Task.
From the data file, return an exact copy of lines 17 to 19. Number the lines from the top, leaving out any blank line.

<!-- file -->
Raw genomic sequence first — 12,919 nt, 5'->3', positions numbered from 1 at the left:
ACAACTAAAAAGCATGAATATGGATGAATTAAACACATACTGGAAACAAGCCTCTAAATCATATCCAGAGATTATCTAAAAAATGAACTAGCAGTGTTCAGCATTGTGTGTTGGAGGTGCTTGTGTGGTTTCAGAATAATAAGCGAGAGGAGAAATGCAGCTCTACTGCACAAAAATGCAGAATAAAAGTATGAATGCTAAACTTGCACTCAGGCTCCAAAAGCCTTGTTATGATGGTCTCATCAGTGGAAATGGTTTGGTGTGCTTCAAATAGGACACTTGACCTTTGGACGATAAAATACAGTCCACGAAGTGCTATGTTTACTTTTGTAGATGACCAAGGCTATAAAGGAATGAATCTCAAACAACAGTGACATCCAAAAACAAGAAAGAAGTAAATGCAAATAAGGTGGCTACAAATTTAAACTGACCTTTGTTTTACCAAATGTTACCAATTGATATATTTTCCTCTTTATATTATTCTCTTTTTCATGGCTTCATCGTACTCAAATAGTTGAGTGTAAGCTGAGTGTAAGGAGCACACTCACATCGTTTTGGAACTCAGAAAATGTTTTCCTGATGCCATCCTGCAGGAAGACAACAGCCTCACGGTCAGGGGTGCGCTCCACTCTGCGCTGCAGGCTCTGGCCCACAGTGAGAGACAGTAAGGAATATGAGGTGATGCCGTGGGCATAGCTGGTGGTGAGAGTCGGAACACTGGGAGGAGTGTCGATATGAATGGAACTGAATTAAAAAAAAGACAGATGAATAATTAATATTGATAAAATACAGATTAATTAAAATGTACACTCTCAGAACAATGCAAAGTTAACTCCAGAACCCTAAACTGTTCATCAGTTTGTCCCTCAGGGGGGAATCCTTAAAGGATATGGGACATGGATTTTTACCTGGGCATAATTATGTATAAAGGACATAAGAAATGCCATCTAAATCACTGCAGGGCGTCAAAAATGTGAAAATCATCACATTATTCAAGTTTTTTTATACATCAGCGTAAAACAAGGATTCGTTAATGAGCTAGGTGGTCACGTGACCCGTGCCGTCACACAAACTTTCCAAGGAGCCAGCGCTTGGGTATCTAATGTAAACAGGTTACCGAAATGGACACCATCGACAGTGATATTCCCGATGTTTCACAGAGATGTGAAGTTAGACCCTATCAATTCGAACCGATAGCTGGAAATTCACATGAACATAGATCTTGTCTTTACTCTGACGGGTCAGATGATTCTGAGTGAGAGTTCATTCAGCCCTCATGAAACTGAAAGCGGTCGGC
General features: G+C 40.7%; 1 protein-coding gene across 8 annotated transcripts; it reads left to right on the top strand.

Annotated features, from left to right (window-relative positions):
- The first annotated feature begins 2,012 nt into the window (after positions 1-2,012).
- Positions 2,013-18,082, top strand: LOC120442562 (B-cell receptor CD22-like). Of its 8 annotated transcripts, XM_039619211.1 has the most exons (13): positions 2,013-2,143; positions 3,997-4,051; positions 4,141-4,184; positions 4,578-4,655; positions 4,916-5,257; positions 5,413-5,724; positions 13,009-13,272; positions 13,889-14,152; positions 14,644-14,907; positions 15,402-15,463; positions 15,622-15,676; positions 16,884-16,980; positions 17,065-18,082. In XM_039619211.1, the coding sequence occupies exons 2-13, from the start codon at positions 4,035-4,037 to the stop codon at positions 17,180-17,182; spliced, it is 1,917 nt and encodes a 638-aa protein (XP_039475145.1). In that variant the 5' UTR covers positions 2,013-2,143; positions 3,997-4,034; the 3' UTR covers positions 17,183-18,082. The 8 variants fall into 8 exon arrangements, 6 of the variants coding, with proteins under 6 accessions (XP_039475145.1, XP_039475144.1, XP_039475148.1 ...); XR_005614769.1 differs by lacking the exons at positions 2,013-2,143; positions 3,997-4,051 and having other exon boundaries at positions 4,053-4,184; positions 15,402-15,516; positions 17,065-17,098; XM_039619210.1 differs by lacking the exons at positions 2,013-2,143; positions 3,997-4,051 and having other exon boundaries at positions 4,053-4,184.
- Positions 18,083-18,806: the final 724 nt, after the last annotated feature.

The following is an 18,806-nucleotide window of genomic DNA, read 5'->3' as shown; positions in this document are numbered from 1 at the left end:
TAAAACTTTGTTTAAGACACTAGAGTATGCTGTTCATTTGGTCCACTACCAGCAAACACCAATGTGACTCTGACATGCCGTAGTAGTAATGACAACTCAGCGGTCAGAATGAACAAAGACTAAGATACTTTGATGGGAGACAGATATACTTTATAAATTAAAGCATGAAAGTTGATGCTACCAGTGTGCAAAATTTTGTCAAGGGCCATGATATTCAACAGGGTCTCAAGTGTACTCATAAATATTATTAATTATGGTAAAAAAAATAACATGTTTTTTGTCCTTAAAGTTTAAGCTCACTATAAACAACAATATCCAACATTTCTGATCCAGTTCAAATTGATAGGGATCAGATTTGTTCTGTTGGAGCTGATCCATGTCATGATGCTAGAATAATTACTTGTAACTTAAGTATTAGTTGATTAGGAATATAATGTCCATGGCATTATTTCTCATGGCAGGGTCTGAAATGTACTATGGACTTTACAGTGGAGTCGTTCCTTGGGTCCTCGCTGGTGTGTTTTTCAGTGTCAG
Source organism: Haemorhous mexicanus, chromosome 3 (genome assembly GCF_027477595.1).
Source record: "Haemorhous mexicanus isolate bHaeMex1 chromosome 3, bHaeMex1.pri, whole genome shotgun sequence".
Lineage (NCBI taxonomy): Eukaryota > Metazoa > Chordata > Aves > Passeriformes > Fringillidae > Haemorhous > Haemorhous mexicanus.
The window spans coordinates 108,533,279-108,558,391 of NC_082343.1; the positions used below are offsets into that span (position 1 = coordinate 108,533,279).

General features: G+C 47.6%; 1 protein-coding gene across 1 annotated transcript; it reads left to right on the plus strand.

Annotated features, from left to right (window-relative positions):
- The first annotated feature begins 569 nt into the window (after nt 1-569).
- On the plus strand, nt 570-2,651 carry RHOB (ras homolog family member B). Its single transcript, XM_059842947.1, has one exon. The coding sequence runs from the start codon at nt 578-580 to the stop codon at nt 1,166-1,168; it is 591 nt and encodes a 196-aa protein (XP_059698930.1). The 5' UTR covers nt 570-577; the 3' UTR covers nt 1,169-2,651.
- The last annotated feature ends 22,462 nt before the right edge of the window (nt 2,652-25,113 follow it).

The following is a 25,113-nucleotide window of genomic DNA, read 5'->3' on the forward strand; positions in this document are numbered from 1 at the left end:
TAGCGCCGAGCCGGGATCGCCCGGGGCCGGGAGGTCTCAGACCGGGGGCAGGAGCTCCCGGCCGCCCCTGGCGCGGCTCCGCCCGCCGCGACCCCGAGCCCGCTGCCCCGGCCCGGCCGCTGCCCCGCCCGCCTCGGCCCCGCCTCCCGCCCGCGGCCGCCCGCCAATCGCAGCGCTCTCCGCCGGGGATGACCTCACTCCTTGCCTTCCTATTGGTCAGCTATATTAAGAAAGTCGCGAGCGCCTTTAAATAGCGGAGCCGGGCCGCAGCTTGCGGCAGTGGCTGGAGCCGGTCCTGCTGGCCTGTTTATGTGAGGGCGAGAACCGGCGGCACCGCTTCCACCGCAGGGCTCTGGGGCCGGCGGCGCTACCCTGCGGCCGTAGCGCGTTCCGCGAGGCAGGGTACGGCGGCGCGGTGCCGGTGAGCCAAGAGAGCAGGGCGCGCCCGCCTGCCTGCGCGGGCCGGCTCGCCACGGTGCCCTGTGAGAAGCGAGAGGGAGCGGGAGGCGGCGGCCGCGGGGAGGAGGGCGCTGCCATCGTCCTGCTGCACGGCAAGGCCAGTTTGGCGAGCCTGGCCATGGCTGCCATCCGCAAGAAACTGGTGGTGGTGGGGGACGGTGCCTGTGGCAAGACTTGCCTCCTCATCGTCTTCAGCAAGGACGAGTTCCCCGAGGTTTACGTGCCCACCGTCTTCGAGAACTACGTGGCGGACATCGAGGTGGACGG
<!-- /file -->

- On the plus strand, nt 570-2,651 carry RHOB (ras homolog family member B). Its single transcript, XM_059842947.1, has one exon. The coding sequence runs from the start codon at nt 578-580 to the stop codon at nt 1,166-1,168; it is 591 nt and encodes a 196-aa protein (XP_059698930.1). The 5' UTR covers nt 570-577; the 3' UTR covers nt 1,169-2,651.
- The last annotated feature ends 22,462 nt before the right edge of the window (nt 2,652-25,113 follow it).

The following is a 25,113-nucleotide window of genomic DNA, read 5'->3' on the forward strand; positions in this document are numbered from 1 at the left end: